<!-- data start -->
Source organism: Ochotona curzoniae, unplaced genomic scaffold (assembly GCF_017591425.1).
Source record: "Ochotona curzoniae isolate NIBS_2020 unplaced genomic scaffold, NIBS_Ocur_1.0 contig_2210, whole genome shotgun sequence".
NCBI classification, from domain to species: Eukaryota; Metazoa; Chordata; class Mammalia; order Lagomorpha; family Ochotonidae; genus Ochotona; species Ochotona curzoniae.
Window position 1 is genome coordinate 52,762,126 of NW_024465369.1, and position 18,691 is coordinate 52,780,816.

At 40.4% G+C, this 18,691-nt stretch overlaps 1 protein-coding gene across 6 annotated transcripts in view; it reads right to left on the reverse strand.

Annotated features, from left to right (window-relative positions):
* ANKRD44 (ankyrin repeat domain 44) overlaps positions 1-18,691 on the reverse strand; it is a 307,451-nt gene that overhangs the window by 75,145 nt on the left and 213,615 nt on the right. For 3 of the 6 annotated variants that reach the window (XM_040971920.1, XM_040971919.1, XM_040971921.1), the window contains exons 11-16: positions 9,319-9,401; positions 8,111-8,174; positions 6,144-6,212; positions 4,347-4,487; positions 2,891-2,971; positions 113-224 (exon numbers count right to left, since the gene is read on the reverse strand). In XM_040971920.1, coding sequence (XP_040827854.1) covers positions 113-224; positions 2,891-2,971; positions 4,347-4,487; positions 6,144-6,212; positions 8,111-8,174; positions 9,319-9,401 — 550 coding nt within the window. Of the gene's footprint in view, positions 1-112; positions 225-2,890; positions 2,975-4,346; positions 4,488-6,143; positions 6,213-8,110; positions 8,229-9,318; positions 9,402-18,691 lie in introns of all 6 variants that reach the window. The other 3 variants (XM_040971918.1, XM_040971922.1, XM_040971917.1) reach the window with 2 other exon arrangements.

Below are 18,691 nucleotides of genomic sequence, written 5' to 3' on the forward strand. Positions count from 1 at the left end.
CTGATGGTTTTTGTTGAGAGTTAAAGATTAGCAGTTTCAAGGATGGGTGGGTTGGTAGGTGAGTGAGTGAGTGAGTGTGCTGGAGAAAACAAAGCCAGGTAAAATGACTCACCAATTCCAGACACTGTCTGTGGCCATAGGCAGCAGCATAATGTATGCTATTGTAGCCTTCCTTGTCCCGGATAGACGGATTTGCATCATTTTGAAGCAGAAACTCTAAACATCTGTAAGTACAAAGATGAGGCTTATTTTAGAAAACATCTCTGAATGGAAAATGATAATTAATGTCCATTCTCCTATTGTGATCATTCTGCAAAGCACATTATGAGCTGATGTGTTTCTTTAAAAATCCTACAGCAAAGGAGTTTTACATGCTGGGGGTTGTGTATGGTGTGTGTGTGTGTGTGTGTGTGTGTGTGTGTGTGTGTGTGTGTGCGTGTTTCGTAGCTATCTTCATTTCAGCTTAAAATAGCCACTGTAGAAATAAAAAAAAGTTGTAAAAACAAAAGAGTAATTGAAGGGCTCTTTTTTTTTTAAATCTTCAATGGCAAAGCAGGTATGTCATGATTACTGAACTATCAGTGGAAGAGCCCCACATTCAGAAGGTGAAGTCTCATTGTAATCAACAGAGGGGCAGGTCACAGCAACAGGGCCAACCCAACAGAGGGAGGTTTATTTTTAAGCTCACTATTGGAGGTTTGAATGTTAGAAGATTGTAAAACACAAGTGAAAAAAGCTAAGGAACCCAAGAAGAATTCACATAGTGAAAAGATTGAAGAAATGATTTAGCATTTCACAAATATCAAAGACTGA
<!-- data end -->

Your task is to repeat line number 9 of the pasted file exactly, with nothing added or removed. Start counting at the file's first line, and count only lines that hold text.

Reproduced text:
CTGATGGTTTTTGTTGAGAGTTAAAGATTAGCAGTTTCAAGGATGGGTGGGTTGGTAGGTGAGTGAGTGAGTGAGTGTGCTGGAGAAAACAAAGCCAGGTAAAATGACTCACCAATTCCAGACACTGTCTGTGGCCATAGGCAGCAGCATAATGTATGCTATTGTAGCCTTCCTTGTCCCGGATAGACGGATTTGCATCATTTTGAAGCAGAAACTCTAAACATCTGTAAGTACAAAGATGAGGCTTATTTTAGAAAACATCTCTGAATGGAAAATGATAATTAATGTCCATTCTCCTATTGTGATCATTCTGCAAAGCACATTATGAGCTGATGTGTTTCTTTAAAAATCCTACAGCAAAGGAGTTTTACATGCTGGGGGTTGTGTATGGTGTGTGTGTGTGTGTGTGTGTGTGTGTGTGTGTGTGTGTGTGTGCGTGTTTCGTAGCTATCTTCATTTCAGCTTAAAATAGCCACTGTAGAAATAAAAAAAAGTTGTAAAAACAAAAGAGTAATTGAAGGGCTCTTTTTTTTTTAAATCTTCAATGGCAAAGCAGGTATGTCATGATTACTGAACTATCAGTGGAAGAGCCCCACATTCAGAAGGTGAAGTCTCATTGTAATCAACAGAGGGGCAGGTCACAGCAACAGGGCCAACCCAACAGAGGGAGGTTTATTTTTAAGCTCACTATTGGAGGTTTGAATGTTAGAAGATTGTAAAACACAAGTGAAAAAAGCTAAGGAACCCAAGAAGAATTCACATAGTGAAAAGATTGAAGAAATGATTTAGCATTTCACAAATATCAAAGACTGA